So I drifted for several years. After graduating college, I held a series of high-stress social justice jobs during which I fell into depression and drug abuse. I was in a pretty dark and desperate place when I walked into the door of Central Avenue United Methodist Church in Toledo, Ohio. And I discovered to my shock that I was one of three or four straight people in the room. Words can’t do justice to how different that church felt than any other church I’ve ever attended. It was the gentlest, meekest community I’ve ever been a part of. I wasn’t walking on eggshells. I didn’t have to be “on” with my rapid-fire Christianese.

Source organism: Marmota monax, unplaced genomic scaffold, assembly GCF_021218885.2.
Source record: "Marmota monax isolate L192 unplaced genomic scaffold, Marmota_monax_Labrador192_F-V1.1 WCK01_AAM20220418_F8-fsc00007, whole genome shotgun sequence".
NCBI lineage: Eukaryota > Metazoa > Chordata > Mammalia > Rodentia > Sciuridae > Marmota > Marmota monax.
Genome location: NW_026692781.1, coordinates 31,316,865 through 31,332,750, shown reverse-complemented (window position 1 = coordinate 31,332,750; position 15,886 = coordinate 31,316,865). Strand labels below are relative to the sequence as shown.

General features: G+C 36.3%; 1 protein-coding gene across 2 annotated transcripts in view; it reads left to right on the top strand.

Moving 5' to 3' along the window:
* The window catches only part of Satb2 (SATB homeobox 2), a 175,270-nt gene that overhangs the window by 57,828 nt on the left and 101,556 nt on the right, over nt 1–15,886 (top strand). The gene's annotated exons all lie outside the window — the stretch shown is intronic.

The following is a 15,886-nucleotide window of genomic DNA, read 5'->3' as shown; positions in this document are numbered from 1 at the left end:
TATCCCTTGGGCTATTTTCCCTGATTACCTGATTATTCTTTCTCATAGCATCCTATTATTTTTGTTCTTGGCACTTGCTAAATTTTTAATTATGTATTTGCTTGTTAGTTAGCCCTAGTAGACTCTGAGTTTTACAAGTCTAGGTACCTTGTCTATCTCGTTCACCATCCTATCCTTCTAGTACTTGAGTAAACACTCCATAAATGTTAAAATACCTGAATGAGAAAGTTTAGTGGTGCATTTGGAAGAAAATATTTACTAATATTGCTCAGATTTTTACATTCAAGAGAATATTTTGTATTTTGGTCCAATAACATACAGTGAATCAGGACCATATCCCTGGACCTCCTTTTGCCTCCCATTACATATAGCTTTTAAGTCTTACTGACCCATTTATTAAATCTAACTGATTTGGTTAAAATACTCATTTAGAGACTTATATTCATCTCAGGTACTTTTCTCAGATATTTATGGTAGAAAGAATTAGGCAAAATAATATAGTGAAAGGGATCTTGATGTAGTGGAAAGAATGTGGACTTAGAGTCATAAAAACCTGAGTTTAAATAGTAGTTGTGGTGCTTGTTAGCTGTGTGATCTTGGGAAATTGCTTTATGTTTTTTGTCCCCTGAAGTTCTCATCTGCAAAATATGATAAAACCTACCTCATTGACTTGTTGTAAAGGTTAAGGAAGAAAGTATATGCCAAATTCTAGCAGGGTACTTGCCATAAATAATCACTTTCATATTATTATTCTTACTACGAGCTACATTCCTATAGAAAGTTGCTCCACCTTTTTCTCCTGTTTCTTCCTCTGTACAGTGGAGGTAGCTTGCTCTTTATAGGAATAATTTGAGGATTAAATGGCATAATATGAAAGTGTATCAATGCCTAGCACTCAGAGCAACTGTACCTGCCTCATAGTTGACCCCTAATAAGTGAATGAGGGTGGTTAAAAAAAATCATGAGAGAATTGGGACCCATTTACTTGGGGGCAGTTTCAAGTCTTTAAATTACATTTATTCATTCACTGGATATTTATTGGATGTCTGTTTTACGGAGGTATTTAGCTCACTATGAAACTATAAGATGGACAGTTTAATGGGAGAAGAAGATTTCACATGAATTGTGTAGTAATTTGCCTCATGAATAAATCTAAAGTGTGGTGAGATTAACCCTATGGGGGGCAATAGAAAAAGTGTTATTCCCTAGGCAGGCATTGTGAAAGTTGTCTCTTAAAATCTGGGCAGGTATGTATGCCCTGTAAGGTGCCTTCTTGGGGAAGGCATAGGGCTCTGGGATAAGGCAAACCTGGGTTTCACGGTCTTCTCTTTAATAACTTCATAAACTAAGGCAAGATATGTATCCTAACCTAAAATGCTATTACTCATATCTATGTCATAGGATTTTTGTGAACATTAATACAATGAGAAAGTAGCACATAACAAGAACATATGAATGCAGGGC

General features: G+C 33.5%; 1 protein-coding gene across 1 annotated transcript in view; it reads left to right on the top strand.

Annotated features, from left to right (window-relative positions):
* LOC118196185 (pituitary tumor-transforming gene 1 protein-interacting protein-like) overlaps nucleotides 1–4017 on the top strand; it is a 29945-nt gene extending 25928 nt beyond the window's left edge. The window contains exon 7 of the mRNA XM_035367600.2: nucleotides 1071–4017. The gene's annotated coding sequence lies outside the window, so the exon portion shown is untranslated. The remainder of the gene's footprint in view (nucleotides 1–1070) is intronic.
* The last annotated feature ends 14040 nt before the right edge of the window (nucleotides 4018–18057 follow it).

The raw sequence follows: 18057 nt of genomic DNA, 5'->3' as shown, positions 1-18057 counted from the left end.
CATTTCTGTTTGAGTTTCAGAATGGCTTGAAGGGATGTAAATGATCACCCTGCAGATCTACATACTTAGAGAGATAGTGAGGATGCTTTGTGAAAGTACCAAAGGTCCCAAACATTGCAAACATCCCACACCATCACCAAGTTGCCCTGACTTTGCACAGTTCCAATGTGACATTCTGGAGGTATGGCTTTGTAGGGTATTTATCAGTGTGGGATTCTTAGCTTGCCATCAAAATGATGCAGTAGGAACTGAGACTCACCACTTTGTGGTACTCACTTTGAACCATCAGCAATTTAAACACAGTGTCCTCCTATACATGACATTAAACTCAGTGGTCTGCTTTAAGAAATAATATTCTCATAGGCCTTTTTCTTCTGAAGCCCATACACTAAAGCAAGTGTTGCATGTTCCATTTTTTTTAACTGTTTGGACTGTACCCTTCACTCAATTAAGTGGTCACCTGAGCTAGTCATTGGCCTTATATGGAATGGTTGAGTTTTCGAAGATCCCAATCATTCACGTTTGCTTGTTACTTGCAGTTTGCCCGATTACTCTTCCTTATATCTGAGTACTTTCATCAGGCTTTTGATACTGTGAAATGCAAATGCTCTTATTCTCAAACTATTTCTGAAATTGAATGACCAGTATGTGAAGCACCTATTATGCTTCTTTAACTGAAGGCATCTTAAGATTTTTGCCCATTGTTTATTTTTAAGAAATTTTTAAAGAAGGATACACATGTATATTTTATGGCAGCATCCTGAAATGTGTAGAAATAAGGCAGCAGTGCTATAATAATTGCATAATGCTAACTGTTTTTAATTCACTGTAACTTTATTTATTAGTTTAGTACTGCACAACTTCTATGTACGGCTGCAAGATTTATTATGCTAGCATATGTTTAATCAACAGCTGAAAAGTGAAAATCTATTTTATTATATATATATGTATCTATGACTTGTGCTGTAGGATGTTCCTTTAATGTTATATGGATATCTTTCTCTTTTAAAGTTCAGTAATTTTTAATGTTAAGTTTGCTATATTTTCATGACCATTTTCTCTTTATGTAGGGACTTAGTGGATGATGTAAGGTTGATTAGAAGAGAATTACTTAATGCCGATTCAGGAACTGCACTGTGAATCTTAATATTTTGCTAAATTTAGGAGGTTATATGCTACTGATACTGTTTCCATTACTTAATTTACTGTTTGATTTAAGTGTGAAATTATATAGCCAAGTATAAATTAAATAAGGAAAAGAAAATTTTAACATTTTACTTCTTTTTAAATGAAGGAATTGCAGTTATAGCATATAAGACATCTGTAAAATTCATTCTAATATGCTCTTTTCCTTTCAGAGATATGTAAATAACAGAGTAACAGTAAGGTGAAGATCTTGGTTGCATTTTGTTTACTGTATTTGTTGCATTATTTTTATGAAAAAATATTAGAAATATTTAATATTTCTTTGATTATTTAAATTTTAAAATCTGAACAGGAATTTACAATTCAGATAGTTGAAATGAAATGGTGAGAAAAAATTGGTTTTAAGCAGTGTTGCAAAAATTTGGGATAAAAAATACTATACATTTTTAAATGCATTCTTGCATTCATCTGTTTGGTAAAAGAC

I joined a Bible study with a group of sixty-year old lesbians. What threw me for a loop was the way that they talked and acted completely evangelical except for the fact they were gay. They were zealous about their sanctification. We read Henri Nouwen’s book Life of the Beloved together, and it completely changed my life. I realized that I was engaging in self-destructive behavior because I hadn’t truly accepted God’s love in my heart, despite the fact that I’d said multiple sinner’s prayers growing up. The gospel Henri Nouwen presented was so much more beautiful and compelling than the four spiritual laws I grew up with. So I thought that’s what United Methodism was about.